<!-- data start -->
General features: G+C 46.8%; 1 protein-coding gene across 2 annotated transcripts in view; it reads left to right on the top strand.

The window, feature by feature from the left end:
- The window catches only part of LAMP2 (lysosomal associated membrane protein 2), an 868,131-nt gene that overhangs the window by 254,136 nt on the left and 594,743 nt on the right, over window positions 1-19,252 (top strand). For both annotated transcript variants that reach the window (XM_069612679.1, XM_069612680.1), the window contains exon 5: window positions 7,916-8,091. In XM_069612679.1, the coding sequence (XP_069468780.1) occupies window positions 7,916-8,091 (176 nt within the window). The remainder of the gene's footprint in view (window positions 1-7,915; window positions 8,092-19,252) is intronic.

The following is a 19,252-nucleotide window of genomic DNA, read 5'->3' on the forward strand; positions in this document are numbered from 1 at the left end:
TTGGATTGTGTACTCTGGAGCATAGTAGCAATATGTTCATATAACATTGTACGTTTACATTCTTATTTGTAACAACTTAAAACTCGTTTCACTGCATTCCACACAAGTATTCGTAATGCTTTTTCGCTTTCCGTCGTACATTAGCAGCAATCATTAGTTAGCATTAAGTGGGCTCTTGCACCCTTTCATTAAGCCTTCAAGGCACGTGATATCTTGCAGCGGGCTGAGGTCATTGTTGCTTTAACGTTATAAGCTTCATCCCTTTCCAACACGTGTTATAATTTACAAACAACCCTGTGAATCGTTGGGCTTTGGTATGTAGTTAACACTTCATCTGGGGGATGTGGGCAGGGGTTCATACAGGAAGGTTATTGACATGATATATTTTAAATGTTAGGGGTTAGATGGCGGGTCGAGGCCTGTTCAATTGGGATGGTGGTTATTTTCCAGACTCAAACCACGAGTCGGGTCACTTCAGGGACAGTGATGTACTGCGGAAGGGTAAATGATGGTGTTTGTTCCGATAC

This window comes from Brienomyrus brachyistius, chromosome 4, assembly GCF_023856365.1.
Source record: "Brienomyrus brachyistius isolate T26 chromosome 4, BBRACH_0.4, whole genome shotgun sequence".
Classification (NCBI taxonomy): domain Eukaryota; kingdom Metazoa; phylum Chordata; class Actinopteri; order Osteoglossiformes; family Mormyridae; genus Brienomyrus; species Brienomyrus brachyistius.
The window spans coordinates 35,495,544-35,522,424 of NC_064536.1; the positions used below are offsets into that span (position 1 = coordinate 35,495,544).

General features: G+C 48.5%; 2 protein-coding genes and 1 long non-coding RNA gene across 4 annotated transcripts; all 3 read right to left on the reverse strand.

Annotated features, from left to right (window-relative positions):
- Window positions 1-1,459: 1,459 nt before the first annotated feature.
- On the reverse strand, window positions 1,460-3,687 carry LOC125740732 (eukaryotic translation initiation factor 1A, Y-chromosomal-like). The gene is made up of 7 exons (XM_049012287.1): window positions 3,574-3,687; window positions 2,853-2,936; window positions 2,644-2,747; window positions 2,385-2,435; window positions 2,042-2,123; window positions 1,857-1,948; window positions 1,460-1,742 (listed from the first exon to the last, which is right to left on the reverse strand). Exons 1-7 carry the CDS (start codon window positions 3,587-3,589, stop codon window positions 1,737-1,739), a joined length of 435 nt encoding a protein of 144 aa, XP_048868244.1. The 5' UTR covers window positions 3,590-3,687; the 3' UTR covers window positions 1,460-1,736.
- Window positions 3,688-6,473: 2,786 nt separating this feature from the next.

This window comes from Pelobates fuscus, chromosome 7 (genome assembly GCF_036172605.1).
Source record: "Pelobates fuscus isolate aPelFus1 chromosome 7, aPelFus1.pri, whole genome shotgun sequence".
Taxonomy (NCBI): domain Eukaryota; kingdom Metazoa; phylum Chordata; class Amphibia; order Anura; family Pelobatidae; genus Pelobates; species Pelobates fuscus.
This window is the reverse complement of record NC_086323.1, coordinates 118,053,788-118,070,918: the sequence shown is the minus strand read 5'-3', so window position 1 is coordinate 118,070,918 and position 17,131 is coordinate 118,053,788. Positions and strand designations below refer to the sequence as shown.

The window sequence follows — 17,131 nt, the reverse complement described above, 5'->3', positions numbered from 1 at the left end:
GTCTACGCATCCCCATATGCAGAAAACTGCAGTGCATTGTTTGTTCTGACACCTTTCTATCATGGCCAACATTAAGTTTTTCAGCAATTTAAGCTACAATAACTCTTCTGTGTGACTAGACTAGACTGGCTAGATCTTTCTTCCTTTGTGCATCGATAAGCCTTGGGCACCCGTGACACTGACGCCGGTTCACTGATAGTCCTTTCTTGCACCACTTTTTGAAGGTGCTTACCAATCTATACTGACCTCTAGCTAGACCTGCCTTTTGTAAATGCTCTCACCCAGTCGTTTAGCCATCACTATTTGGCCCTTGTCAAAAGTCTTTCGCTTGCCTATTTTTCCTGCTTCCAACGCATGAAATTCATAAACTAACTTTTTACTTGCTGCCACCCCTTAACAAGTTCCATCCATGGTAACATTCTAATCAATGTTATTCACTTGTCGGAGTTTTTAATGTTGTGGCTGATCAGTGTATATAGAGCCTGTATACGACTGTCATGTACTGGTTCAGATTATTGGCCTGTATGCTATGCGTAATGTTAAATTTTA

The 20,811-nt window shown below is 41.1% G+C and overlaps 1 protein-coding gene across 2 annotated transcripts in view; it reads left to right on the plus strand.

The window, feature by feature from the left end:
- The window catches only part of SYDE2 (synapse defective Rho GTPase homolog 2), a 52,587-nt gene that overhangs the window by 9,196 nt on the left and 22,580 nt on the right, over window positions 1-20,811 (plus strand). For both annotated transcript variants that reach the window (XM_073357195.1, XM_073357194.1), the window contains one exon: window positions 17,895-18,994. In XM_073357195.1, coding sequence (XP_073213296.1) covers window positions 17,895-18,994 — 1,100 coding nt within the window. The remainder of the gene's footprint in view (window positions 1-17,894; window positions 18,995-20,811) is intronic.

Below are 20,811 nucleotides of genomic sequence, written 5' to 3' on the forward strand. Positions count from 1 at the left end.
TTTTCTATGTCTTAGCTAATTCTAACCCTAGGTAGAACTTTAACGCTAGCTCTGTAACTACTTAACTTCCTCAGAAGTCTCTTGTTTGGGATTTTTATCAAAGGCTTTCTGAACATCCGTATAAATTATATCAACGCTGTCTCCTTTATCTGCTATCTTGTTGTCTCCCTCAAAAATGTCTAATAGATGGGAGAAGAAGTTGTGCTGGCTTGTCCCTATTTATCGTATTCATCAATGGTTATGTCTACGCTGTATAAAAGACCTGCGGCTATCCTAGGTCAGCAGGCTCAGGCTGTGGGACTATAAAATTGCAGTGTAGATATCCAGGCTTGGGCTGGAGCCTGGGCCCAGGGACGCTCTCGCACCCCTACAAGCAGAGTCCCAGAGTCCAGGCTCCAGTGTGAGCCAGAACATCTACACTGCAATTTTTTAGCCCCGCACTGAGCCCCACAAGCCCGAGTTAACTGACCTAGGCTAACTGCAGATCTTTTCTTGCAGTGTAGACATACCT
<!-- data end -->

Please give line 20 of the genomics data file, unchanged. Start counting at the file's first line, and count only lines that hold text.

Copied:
GTCTACGCATCCCCATATGCAGAAAACTGCAGTGCATTGTTTGTTCTGACACCTTTCTATCATGGCCAACATTAAGTTTTTCAGCAATTTAAGCTACAATAACTCTTCTGTGTGACTAGACTAGACTGGCTAGATCTTTCTTCCTTTGTGCATCGATAAGCCTTGGGCACCCGTGACACTGACGCCGGTTCACTGATAGTCCTTTCTTGCACCACTTTTTGAAGGTGCTTACCAATCTATACTGACCTCTAGCTAGACCTGCCTTTTGTAAATGCTCTCACCCAGTCGTTTAGCCATCACTATTTGGCCCTTGTCAAAAGTCTTTCGCTTGCCTATTTTTCCTGCTTCCAACGCATGAAATTCATAAACTAACTTTTTACTTGCTGCCACCCCTTAACAAGTTCCATCCATGGTAACATTCTAATCAATGTTATTCACTTGTCGGAGTTTTTAATGTTGTGGCTGATCAGTGTATATAGAGCCTGTATACGACTGTCATGTACTGGTTCAGATTATTGGCCTGTATGCTATGCGTAATGTTAAATTTTA